A sample is a subset of a population where analysing the population is either impossible or very difficult. In order to collect reliable data, extracting the right sample from the population is a must. “When we sample, we aim to make the sample as representative of the population as possible so that we can draw valid and reliable inferences about the population.“, Bocconi University.
How do we find it then? We can consider that each person in a population has the same probability to answer in a specific way. For example, if we choose a random person on the street, the probability of him/her choosing either A or B is equal, which is 50%. It is called Probability sample – the members of the sample are chosen on the basis of known probability (e.g. the same probability of being chosen).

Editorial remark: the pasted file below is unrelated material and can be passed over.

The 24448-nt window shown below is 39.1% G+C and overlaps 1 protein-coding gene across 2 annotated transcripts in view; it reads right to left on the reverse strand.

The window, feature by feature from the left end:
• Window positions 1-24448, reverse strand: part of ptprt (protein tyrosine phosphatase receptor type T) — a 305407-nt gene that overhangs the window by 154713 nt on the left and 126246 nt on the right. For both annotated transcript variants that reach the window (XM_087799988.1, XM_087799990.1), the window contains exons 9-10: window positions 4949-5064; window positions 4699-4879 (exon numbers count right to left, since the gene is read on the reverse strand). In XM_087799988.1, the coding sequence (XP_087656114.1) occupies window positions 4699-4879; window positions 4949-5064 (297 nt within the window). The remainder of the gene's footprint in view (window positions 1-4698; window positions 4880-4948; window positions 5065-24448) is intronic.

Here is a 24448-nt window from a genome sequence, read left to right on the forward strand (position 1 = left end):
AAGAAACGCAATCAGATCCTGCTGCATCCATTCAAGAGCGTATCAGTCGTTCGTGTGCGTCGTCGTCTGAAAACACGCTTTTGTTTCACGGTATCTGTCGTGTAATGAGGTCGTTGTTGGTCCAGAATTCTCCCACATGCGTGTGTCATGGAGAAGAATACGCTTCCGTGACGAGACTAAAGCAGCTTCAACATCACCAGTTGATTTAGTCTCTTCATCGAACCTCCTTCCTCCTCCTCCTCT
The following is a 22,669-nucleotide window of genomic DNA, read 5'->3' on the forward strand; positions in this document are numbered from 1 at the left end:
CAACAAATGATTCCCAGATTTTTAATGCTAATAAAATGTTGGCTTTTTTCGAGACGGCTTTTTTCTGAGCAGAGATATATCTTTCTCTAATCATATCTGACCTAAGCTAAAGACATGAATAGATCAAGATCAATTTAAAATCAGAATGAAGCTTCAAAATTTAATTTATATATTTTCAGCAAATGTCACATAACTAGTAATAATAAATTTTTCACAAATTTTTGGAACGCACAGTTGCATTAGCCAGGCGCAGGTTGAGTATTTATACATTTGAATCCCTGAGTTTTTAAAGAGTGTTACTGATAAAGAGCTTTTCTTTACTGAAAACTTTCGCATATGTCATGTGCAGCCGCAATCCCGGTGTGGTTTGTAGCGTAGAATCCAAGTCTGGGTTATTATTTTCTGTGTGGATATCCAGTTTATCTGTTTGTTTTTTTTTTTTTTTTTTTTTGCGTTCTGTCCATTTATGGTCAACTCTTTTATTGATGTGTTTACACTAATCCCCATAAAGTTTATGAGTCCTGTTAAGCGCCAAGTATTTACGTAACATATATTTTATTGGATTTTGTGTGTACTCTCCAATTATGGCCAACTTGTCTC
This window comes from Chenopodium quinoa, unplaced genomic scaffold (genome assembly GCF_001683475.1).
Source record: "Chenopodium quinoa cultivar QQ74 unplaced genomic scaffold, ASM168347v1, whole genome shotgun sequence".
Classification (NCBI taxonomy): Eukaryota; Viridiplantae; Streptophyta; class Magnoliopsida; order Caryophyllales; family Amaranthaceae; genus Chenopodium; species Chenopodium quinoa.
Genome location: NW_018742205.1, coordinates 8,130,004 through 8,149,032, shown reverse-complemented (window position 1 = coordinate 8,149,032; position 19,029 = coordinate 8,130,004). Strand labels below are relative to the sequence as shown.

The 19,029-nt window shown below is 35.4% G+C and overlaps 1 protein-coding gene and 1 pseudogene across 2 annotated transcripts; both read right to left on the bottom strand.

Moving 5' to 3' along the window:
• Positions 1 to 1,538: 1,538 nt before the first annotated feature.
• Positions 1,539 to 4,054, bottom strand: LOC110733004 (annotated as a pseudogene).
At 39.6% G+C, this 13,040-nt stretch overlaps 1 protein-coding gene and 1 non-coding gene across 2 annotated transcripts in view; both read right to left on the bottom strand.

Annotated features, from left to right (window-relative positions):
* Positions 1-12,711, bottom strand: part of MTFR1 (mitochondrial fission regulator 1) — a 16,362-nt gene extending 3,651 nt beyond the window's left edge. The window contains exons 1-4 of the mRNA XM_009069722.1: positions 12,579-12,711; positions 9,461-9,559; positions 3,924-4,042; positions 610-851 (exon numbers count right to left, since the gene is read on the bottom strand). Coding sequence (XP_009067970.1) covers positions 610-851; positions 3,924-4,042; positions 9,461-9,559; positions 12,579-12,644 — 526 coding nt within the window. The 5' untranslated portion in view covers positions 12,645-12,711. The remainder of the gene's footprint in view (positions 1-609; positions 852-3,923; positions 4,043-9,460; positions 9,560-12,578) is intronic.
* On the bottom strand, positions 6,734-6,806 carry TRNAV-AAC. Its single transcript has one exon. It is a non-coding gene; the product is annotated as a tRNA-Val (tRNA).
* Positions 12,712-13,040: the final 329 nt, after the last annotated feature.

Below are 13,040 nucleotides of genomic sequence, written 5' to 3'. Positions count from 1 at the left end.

However, in non-probability sample – we are not sure about the fact that the element chosen is representative of the population since it was chosen just because it was easy to obtain. For example, if we are conducting a survey on the preferences of Europeans, choosing a sample from Asia, just because it is easier to obtain is not logical because it is (refer to the lipstick photo) not a good representation.
It is very important to choose the relevant representative sample. For example, a survey about a lipstick would give more reliable answers if the possible users, women aged 20-60 (unless this is the case), are questioned.
The sample should have an opinion about the product or the brand to give a reliable answer.